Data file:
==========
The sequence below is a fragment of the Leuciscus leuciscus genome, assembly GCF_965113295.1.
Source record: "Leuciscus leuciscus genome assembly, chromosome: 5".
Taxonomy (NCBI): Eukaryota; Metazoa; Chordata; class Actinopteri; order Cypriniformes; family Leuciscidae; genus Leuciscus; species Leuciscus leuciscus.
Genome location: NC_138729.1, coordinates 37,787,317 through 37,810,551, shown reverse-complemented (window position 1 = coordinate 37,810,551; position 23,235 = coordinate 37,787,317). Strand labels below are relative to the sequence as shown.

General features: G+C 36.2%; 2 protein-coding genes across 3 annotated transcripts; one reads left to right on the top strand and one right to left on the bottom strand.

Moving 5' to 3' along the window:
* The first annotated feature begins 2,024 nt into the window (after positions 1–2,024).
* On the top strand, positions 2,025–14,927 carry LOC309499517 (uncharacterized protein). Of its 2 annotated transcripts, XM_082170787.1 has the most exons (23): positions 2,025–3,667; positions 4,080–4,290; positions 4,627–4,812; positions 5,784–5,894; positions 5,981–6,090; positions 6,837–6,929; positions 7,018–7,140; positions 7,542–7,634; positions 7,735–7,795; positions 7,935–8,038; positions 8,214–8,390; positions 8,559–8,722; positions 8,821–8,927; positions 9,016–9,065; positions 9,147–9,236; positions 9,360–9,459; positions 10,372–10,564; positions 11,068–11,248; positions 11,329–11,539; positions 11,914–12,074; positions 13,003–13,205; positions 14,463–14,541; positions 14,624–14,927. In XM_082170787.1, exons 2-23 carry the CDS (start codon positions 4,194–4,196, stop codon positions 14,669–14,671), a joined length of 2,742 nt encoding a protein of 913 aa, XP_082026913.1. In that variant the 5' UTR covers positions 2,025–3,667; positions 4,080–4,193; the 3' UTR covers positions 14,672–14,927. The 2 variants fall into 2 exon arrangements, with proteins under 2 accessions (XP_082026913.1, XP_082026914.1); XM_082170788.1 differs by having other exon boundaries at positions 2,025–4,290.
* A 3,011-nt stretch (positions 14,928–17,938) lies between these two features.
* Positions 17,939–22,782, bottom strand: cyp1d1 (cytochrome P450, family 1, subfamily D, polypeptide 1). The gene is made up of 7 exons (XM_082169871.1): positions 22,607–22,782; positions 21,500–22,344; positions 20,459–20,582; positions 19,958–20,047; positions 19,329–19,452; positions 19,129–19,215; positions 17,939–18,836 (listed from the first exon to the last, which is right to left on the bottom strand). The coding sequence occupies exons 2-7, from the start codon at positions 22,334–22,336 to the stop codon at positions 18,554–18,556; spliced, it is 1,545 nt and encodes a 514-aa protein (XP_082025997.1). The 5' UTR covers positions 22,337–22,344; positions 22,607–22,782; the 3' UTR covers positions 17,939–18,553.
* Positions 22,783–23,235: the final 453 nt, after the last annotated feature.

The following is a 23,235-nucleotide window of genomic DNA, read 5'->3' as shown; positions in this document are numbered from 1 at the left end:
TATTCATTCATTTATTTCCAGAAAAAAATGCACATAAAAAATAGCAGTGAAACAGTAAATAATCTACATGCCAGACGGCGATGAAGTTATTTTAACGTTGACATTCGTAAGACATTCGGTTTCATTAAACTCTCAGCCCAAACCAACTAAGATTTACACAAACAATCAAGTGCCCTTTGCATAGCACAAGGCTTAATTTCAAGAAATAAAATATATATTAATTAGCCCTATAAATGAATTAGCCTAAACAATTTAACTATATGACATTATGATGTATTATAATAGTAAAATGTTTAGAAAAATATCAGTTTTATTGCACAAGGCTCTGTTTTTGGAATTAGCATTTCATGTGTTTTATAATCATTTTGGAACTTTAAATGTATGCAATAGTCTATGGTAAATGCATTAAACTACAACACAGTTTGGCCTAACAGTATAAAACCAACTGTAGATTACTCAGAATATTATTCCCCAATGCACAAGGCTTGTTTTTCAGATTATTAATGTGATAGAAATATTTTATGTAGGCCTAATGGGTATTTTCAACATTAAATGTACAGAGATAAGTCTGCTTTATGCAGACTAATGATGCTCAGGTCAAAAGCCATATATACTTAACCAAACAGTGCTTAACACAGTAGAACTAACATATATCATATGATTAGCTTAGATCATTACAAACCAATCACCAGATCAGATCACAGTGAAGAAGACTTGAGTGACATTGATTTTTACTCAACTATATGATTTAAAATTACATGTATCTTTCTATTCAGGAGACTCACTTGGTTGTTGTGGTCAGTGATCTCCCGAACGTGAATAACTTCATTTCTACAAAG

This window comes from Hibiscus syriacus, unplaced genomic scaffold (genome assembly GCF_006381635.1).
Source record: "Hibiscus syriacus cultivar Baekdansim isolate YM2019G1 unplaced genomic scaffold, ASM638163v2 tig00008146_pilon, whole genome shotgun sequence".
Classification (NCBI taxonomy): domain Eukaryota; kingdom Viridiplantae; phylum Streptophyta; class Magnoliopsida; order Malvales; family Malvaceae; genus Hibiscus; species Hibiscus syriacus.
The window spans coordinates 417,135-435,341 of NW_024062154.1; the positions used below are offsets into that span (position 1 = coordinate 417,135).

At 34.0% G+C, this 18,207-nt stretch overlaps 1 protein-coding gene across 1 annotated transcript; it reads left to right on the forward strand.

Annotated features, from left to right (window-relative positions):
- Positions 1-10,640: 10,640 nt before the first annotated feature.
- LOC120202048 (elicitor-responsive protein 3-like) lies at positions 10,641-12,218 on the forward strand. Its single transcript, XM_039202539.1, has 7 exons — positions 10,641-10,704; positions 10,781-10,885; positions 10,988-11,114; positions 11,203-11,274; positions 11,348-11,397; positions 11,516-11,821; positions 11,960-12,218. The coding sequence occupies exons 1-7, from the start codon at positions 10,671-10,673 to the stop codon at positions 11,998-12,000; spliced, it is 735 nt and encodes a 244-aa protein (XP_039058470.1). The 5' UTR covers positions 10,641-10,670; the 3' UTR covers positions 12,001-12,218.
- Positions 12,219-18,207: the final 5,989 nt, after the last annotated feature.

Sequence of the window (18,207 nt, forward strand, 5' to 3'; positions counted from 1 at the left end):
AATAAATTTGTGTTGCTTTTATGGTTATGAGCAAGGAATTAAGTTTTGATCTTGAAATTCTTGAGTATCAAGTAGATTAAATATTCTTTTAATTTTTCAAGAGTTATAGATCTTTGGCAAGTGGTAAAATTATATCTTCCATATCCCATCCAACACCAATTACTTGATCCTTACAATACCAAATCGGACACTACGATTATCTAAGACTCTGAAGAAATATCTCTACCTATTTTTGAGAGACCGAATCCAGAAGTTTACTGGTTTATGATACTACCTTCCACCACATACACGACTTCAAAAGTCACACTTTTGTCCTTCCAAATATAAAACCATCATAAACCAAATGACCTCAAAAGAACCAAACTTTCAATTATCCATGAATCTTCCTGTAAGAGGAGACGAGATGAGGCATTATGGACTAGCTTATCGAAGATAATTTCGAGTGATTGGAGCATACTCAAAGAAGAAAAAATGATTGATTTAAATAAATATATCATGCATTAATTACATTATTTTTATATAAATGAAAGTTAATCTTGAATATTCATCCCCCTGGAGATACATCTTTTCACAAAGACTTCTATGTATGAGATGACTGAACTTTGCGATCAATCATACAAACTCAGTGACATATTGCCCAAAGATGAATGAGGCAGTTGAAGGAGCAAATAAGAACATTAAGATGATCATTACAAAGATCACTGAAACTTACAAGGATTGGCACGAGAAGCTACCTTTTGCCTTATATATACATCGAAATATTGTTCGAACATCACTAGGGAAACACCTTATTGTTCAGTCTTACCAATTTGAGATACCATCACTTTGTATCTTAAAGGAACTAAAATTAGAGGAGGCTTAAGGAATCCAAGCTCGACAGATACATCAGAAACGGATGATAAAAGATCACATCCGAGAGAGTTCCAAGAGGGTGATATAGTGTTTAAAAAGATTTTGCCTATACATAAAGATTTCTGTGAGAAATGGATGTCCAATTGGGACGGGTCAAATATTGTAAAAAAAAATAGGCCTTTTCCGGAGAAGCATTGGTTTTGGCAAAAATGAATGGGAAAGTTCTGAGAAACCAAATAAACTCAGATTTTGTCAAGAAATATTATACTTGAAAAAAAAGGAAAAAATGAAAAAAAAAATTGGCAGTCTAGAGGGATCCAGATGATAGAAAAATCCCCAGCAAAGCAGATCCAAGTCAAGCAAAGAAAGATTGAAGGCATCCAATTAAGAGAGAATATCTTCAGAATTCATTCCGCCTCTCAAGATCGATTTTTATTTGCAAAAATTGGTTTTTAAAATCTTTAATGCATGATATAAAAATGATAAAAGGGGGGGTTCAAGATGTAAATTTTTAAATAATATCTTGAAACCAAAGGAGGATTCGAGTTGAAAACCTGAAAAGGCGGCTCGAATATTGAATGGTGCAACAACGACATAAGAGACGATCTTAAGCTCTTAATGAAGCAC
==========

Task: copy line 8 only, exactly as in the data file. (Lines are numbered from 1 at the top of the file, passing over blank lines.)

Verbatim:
* On the top strand, positions 2,025–14,927 carry LOC309499517 (uncharacterized protein). Of its 2 annotated transcripts, XM_082170787.1 has the most exons (23): positions 2,025–3,667; positions 4,080–4,290; positions 4,627–4,812; positions 5,784–5,894; positions 5,981–6,090; positions 6,837–6,929; positions 7,018–7,140; positions 7,542–7,634; positions 7,735–7,795; positions 7,935–8,038; positions 8,214–8,390; positions 8,559–8,722; positions 8,821–8,927; positions 9,016–9,065; positions 9,147–9,236; positions 9,360–9,459; positions 10,372–10,564; positions 11,068–11,248; positions 11,329–11,539; positions 11,914–12,074; positions 13,003–13,205; positions 14,463–14,541; positions 14,624–14,927. In XM_082170787.1, exons 2-23 carry the CDS (start codon positions 4,194–4,196, stop codon positions 14,669–14,671), a joined length of 2,742 nt encoding a protein of 913 aa, XP_082026913.1. In that variant the 5' UTR covers positions 2,025–3,667; positions 4,080–4,193; the 3' UTR covers positions 14,672–14,927. The 2 variants fall into 2 exon arrangements, with proteins under 2 accessions (XP_082026913.1, XP_082026914.1); XM_082170788.1 differs by having other exon boundaries at positions 2,025–4,290.